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Superintendent responds

It’s too soon to know how schools will have to reopen

COLUMBUS—With word recently that schools could reopen a week earlier this summer, some have taken to social media to discuss proposed Centers for Disease Control guidelines of how schools should reopen.

Many people have disagreed with how the guidelines are focused, particularly with any suggestion of students having to wear face coverings.

The Bulletin reached out to Polk County Schools Superintendent Aaron Greene this week for his thoughts on how local schools will reopen, with Greene responding that it’s too soon to tell.

“You may have already seen the latest CDC reopening guidance, or perhaps you have looked at other states’ plans regarding school this fall,” Greene said Thursday. “I want to say again that we have not received any final version or rules on a reopening plan. I do not anticipate any type of clear guidance for the immediate future. Ultimately, we are committed to doing all we can to reopen safely and successfully this fall within the rules and guidance we are given.”

State officials have announced that they plan on opening schools a week earlier this summer, on Aug. 17 instead of the previous date of Aug. 24.

Greene said the North Carolina Department of Health and Human Services and the Department of Public Instruction are working on what school will look like this fall and there are state committees and groups focused on the various questions and issues related to safely reopening. But they are only beginning to build the plan, he said.

“My advice to everyone at this point is consistent with what we have said all along,” Greene said. “Let’s be patient and wait for the decisions to be made before we react to possibilities. Our Board and district leaders have to engage in some speculation on what is to come so we can provide input, help our state leaders understand the challenges and problems that we face, and be prepared to handle changes or unforeseen issues. The CDC is trying to assist states, cities, and school districts by issuing broad guidance for consideration across the entire country. Making a plan that fits every district and situation is impossible, just like comparing New York City’s schools to Polk County Schools is impossible.”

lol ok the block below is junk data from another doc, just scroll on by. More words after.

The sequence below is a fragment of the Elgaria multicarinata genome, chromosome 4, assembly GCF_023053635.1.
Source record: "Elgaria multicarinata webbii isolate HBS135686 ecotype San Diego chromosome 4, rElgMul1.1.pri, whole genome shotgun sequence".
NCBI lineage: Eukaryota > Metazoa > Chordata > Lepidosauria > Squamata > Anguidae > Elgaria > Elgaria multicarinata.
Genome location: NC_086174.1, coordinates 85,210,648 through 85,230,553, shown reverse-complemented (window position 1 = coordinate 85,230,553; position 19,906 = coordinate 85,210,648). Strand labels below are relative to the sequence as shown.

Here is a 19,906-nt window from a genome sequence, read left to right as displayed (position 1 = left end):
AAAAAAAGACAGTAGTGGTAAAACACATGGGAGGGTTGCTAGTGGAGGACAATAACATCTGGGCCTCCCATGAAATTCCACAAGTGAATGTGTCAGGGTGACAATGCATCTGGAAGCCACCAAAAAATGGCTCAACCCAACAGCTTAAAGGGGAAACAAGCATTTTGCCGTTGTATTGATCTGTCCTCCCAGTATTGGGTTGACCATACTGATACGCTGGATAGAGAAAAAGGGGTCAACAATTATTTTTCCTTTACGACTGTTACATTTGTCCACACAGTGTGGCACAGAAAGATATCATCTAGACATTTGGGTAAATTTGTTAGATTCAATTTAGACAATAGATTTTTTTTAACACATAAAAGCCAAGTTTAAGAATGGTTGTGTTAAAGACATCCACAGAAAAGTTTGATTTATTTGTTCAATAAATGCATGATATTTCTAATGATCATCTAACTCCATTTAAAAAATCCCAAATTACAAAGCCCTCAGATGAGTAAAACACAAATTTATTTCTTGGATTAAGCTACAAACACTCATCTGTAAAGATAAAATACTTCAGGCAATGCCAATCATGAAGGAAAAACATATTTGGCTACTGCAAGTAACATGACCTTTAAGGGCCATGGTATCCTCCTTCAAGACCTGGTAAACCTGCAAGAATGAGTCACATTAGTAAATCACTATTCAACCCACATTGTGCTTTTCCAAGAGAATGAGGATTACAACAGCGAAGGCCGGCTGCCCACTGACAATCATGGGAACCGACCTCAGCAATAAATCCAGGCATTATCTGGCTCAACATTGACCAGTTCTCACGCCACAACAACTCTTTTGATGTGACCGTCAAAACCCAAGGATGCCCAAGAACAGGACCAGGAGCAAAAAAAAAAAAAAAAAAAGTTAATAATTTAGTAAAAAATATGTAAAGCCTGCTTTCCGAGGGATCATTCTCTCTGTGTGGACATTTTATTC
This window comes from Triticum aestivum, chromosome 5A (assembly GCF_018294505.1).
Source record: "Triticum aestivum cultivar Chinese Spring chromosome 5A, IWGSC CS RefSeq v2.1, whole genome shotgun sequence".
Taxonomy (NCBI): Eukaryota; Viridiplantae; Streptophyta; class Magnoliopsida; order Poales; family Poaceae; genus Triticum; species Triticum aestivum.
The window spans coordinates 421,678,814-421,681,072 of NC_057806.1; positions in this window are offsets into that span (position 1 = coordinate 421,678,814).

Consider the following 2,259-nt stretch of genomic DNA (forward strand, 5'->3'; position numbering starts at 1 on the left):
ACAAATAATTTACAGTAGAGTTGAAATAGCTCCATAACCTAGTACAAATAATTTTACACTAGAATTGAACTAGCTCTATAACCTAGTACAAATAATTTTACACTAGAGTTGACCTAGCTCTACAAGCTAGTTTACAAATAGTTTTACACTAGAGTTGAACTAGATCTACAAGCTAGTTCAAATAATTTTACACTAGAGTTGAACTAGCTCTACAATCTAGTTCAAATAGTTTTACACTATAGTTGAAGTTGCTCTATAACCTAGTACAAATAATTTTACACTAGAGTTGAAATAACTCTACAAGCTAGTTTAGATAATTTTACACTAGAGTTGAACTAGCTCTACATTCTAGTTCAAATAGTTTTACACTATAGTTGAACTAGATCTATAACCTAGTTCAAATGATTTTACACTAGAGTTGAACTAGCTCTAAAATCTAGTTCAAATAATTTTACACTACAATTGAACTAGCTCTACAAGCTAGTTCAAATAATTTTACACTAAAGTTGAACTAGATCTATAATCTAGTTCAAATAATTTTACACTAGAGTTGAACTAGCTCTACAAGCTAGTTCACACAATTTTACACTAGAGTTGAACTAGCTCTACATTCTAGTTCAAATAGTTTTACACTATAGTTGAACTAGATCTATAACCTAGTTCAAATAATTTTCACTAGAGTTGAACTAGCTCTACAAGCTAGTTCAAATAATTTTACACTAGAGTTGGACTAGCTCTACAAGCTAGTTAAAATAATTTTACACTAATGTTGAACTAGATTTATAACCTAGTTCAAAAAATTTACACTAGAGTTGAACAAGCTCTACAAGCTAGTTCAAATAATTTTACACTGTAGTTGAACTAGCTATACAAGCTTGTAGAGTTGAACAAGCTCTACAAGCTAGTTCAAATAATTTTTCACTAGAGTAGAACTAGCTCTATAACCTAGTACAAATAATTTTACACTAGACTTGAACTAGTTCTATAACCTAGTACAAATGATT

Greene said the county simply has to wait for things to be decided from the state agencies. And until then, everything is speculation.

“As hard as it is not to worry right now, I think getting frustrated or upset about what might happen before we really know would not be very productive,” he said. “It will only cause more anxiety, which we already have plenty of.”

Greene did say he thinks there will be some procedural precautions and changes to operations when schools reopen to keep students, families and staff members safe.

“Just as we have seen in stores and other public places there will need to be thought given to how we gather, interact and how we deal with students and staff who may become ill,” Greene said. “We are thinking ahead, we are concerned about keeping everyone safe and we are awaiting the guidance and rules that will inevitably come from the state agencies that support and govern our work. As we start to receive more concrete information that we can release we will update everyone.”

Greene thanked students and families in dealing with a great deal of uncertainty over the past 2 months.

“We appreciate the patience and support we have received from everyone,” he said. “Polk County is such a special place.”

He encouraged everyone to enjoy their Memorial Day weekend and to put down Missouri’s reopening plan and understand that even the CDC guidance is constantly changing and will likely be different in August.

“As a wise mentor once told me, ‘Aaron, don’t freak out until it’s time to freak out,’” Greene said. “No matter what is decided Polk County Schools will be right here ready to serve our students and families in the safest and most productive way possible. Better days are ahead.”